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    Review of SMOKIN' SEVENTEEN by Janet Evanovich


    Bantam, June 2011

    Stephanie Plum still can't make up her mind what to do with her love life (she can't say no to Morelli or Ranger) when Morelli's grandmother puts the evil eye on her. This isn't just an ordinary evil eye--it results in a big zit on Stephanie's forehead and a sudden surge of sexual desire that makes her almost throw herself at whoever she's with (Ranger). Meanwhile rebuilding of the bail bonds shop is held up when several bodies are discovered in the construction zone. Finally, the brother of Stephanie's first victim is out of prison and gunning for her.

    Although the bond office was destroyed, work must go on and Stephanie, along with sidekick Lula, tracks down a man who thinks he is a vampire (naturally Lula thinks she's been infected), and a naked man with anger management issues. If that isn't enough, Stephanie's mother, convinced that her relationship with Joe Morelli is going nowhere and that Ranger isn't even in the picture, has decided to hook Stephanie up with a new love interest.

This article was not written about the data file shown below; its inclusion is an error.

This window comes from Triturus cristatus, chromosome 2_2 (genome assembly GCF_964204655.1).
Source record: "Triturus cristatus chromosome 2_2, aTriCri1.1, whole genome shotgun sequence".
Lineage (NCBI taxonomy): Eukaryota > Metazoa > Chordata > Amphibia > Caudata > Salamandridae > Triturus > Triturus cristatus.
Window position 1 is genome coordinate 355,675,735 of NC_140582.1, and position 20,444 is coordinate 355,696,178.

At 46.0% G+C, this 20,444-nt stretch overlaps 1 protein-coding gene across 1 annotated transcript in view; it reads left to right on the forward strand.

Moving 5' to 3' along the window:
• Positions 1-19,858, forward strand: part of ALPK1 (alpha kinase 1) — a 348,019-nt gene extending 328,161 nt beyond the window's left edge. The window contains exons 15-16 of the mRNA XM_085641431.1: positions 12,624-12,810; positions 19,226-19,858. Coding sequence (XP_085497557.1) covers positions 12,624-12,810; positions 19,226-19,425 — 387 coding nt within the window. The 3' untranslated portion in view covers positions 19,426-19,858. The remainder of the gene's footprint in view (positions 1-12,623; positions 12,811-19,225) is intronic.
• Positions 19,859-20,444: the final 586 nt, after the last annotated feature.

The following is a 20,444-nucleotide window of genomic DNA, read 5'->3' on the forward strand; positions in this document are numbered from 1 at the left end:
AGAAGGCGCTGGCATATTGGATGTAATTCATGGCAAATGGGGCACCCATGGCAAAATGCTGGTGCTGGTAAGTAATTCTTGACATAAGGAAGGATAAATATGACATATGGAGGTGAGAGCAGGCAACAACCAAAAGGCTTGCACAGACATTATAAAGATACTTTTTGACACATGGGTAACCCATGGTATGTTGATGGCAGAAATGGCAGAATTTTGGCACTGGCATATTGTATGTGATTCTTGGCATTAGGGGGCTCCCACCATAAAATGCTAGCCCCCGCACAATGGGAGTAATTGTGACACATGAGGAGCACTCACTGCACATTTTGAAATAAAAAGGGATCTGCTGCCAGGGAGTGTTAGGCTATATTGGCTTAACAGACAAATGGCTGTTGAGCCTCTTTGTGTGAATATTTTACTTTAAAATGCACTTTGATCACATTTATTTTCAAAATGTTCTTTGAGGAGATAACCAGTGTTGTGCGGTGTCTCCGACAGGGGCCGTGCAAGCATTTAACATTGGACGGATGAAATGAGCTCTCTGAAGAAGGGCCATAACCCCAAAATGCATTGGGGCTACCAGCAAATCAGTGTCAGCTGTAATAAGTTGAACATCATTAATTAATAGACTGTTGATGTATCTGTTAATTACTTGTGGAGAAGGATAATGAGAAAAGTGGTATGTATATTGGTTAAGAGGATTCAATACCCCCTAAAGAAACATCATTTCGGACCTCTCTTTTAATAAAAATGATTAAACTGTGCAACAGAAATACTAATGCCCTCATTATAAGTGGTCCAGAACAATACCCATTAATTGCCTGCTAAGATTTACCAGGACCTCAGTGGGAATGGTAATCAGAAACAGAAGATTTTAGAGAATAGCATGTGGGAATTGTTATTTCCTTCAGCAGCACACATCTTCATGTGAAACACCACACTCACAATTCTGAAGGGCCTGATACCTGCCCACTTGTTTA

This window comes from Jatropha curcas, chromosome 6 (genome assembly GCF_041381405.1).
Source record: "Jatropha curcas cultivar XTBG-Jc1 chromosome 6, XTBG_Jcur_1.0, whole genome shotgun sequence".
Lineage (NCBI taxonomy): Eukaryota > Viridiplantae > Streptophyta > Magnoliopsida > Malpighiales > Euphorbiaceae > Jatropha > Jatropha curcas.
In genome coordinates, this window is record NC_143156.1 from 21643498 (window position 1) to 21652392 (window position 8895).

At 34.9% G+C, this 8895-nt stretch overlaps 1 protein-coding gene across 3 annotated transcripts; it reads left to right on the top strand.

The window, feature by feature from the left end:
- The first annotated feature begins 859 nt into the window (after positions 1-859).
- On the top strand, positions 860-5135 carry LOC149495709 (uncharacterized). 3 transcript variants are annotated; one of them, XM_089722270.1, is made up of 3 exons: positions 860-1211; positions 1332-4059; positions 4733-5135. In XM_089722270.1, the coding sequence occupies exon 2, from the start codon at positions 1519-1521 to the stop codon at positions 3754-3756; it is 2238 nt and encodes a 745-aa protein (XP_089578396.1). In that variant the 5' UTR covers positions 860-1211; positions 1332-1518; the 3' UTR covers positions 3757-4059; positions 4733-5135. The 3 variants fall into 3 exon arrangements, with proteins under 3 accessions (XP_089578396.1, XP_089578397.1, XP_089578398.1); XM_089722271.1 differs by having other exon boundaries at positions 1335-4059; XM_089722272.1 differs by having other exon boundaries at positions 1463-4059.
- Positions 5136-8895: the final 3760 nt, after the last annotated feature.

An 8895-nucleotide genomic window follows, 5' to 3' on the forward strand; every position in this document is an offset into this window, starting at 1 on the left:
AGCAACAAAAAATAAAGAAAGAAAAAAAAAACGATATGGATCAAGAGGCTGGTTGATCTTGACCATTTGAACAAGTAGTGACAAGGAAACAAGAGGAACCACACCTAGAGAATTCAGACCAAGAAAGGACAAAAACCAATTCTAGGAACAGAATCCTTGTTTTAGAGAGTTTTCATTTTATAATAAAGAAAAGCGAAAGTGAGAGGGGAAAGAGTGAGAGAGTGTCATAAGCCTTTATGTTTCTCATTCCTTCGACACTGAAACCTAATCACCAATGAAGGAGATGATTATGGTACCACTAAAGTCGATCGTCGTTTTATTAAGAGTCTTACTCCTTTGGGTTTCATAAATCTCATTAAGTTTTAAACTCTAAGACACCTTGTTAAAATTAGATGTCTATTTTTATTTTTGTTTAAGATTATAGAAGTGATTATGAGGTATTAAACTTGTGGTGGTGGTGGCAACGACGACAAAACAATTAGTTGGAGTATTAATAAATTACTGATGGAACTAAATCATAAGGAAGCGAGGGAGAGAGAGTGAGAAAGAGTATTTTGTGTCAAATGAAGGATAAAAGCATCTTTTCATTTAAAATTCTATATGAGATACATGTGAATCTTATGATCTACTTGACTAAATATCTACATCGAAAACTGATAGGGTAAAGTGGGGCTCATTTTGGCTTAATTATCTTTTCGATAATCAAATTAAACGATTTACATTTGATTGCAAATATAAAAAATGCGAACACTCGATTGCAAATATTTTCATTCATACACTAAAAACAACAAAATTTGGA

Author Janet Evanovich ( see more reviews of mysteries by Evanovich) writes a funny book. Lula and Grandma Mazur are always good for laughs and Stephanie's issues with boyfriends, her inability to keep a car, and her incompetence as a bail bondsman make for laughs. I had some problems, however, with this story. First, the identity of the man behind the deaths was way too easy to guess. Second, I lost sympathy for Stephanie and Lula when Lula shot off a man's toe for calling her fat and when Stephanie stun-gunned a random man in the line at a 7-11. Overall, Stephanie seemed too quick to stun-gun, without concern for whether this was necessary or appropriate.

    Evanovich has written herself into a bit of a corner with the Morelli-Stephanie-Ranger triangle. This triangle drives a lot of the tension in the story but it's getting old. Stephanie's inability to decide among her men (and inability to announce to all that she's going to be sleeping with both of them) makes her come off as slutty rather than sympathetic. Frankly, Stephanie seems like a bad bet to me--if she ever does settle on one, how long will it be before she decides she needs to step out a little. After all, it isn't as if she hasn't decided on one before... and gone back to her two-timing ways.

    Overall, SMOKIN' SEVENTEEN is a quick read and Evanovich writes clever lines, funny characters and keeps the pages turning. The series has come down a long way from the wonderful first few books, but it's still readable and I still want to care about the characters and what happens to Stephanie next.

    Two Stars

    Reviewed 2/29/12

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